Asthma: National review to reduce deaths
Landmark project coincides with new online test to highlight the risk of an asthma attack
1st February 2012 - A 12-month project is starting today to investigate the cause of asthma deaths across the UK. It's called the National Review of Asthma Deaths (NRAD) and was commissioned by the Government, and will be led by the Royal College of Physicians. For the first time in-depth details of asthma deaths in hospital and in the community will be collected to identify what can be done to improve care and reduce deaths in future.
Dr Mark Levy, clinical lead of the NRAD, told us that for nearly 50 years research has shown that most asthma deaths are potentially preventable. However, he hopes this large scale review will provide new information: "We're going into these deaths in much more detail than has been done before, in terms of looking at the process of care that's been provided and also by interviewing a hundred of the families we will hope to get information that hasn't been gleaned before."
He thinks that ultimately both patients and health professionals will benefit from the review.
Once in a generation opportunity
From today until 31st January 2013 health professionals and families will be asked to notify the NRAD team of any suspected asthma death. All healthcare staff who cared for the person with asthma will be asked to provide information from their records to the NRAD team, which will carry out an in-depth analysis.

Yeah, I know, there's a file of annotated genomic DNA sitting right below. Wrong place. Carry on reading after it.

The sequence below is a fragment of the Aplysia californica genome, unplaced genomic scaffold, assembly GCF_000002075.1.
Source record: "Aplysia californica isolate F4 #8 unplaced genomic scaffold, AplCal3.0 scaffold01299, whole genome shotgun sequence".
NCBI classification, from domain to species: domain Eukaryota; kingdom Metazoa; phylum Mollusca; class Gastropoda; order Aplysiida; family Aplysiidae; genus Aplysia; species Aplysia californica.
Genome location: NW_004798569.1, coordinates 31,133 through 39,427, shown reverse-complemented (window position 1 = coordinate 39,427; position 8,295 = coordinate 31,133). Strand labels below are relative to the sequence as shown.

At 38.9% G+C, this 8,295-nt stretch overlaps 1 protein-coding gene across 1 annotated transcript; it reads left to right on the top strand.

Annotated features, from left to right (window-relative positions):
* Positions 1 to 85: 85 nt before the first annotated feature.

Neil Churchill, Chief Executive Officer at Asthma UK, called the review a "once in a generation opportunity". In a press statement he said: "The importance of this National Review cannot be under-estimated. The UK has a higher death rate from asthma than other similar countries and we have been unable to reduce numbers significantly in recent years. This review will establish any patterns and risk factors that will help us prevent asthma deaths in the future."
Avoid Asthma Attacks
Three people die from asthma in the UK every day, and over 70% of these deaths are believed to be preventable. It's for this reason Asthma UK is launching a simple new online test called Triple A: Avoid Asthma Attacks, to help people with asthma assess their risk of a severe asthma attack and enable them to take steps to avoid it.
The Triple A test asks eight simple questions about factors which have all been linked to an increased risk of a serious asthma attack. The three most important questions are about inhaler use, steroids and recent hospital admissions.
Depending on the answers, participants will fall into one of three categories. These are colour coded like traffic lights, with red at highly increased risk down to green at no increased risk.
Each category gives health advice with links to web pages on how to control asthma symptoms, how to avoid an attack and what to do when having an asthma attack.
Dr Samantha Walker, Director of Research and Policy at Asthma UK, said in a media statement: "Asthma attacks hospitalise someone every seven minutes and kill over 1,100 people every year, so they are not to be taken lightly.
"The test is designed to make people sit up, take notice and make changes to the way they manage their asthma if they are shown to be at an increased risk of an asthma attack. This kind of test for asthma has never been done before, but we’re confident it will prove an effective motivator to help reduce frightening and often unnecessary hospital admissions."